Much has been written about the disruptive changes that are continually assailing organisations and markets. Organisations that have been unable to adapt appropriately are being severely affected, including their failure to meet community expectations.
Many failures have been highlighted in findings emerging from the Royal Commission into Misconduct in the Banking, Superannuation and Financial Services Industry ('The Royal Commission'), and from the APRA prudential review into CBA ('the APRA report'). The failings essentially fall into two categories:
- Putting self-interest and shareholder interest ahead of customer interests, and
- Despite long term efforts to regulate and enforce appropriate conduct, issues continue.
Two key questions that arise are:
- What are the limitations in our current thinking and ways of working that mean organisations have been ineffective in enforcing reasonable behaviour? What needs to be different to overcome these limitations?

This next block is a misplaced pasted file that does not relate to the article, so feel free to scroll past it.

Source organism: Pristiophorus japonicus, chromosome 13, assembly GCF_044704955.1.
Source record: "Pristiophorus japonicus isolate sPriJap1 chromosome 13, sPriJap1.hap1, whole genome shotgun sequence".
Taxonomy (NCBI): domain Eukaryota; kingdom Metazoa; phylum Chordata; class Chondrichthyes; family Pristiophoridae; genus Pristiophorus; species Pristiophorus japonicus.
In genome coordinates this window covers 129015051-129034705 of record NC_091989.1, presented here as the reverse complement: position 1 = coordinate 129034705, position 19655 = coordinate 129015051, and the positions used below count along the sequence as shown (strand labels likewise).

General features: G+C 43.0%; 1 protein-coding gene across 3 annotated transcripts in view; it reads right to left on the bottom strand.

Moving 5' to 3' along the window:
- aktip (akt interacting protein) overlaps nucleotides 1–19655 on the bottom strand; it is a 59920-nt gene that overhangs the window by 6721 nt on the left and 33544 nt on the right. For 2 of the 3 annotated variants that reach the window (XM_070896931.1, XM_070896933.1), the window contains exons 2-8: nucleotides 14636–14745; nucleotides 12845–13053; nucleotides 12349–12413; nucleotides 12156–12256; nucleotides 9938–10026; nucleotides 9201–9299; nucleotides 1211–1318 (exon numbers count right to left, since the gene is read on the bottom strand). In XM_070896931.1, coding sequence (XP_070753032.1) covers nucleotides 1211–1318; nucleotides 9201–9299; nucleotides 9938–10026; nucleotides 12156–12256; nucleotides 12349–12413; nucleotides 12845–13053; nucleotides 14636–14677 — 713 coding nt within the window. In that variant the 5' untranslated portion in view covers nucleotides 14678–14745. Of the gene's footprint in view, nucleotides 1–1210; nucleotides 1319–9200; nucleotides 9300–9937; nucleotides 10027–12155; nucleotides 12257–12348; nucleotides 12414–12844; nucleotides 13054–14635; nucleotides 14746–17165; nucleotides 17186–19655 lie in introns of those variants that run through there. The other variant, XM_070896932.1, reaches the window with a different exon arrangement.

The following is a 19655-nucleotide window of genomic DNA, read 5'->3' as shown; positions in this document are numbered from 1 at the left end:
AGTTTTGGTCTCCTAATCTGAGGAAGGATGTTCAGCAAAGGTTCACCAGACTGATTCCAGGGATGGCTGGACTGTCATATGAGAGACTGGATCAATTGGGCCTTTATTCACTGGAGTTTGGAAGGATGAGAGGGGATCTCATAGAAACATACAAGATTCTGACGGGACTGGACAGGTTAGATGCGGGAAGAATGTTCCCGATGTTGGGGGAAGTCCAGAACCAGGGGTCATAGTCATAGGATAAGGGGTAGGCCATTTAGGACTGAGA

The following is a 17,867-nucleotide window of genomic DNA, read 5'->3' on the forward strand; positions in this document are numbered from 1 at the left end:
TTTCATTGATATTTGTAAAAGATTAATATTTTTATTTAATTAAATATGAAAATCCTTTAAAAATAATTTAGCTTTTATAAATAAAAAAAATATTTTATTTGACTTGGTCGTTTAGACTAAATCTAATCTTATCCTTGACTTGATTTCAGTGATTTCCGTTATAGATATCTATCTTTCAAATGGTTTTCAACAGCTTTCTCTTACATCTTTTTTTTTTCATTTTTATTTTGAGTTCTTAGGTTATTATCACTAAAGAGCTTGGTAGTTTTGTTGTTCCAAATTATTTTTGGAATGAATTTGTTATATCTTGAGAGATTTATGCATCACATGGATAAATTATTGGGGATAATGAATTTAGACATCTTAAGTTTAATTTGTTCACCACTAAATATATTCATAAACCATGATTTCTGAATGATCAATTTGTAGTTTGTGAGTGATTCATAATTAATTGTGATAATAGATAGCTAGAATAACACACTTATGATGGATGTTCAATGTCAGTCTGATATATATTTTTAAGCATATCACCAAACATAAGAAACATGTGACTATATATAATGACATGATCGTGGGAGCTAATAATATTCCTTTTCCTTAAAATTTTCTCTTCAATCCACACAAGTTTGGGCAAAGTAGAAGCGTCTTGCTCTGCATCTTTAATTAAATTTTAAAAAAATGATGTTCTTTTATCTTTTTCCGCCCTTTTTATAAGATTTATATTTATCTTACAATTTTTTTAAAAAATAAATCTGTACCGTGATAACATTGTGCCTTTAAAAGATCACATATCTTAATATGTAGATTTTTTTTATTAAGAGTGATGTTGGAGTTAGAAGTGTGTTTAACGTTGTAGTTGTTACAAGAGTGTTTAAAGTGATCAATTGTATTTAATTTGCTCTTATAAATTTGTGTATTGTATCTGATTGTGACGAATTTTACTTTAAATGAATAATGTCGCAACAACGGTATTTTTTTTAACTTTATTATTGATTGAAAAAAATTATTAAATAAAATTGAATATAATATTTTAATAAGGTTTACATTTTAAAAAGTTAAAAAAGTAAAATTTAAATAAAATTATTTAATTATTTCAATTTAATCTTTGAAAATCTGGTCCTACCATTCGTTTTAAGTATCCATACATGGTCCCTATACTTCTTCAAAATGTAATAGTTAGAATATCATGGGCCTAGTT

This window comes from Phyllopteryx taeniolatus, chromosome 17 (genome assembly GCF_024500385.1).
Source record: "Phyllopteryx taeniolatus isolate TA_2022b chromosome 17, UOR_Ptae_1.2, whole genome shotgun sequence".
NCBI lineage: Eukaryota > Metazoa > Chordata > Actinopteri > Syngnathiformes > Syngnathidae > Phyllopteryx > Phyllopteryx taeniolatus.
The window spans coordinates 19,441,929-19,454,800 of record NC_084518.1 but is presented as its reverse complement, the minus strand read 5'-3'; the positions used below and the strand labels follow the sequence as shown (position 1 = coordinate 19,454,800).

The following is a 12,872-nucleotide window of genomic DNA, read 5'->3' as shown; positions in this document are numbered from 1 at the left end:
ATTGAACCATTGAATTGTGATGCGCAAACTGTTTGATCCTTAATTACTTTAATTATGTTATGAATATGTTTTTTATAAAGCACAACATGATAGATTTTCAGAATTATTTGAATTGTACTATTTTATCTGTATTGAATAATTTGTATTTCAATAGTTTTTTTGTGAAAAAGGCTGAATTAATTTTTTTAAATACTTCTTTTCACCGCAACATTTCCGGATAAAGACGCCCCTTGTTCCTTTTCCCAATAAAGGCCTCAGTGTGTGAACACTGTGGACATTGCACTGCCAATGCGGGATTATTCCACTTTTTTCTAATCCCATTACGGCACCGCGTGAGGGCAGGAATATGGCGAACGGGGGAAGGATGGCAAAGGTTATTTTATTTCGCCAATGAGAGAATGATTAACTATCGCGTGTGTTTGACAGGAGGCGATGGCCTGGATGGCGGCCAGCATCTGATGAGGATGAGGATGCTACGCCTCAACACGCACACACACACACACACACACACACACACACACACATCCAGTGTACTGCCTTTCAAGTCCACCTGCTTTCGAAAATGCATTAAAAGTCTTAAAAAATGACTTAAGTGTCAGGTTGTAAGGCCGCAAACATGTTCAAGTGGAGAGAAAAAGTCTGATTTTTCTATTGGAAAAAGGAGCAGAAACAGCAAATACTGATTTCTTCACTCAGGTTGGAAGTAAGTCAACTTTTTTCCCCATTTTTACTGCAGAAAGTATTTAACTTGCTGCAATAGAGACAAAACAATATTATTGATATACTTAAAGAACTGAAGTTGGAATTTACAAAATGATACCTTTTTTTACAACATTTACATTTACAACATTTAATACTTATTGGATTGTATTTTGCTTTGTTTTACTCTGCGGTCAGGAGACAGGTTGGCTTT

- What needs to happen, individually and across society, to develop a much deeper awareness of our impact on others and take much greater responsibility to "do the right thing", even when no one is watching?
The APRA report explored organisational failings in addressing conduct issues. While the themes apply to one financial services organisation, they are relevant across industry (and to many organisations in other industries). Key themes included:
- People saw themselves as responsible to a process rather than responsible to an outcome.
- While organisational values were broadly promoted, there was insufficient focus on embedding these in day-to-day behaviours and actions.
- There were 'overly complex and bureaucratic decision-making processes that favoured collaboration over timely and effective outcomes' - (p3).
- Excessive reliance was placed on 'high IQ' over deeper analysis and questioning. This was exemplified by 'inadequate oversight and challenge by the Board' - (p96).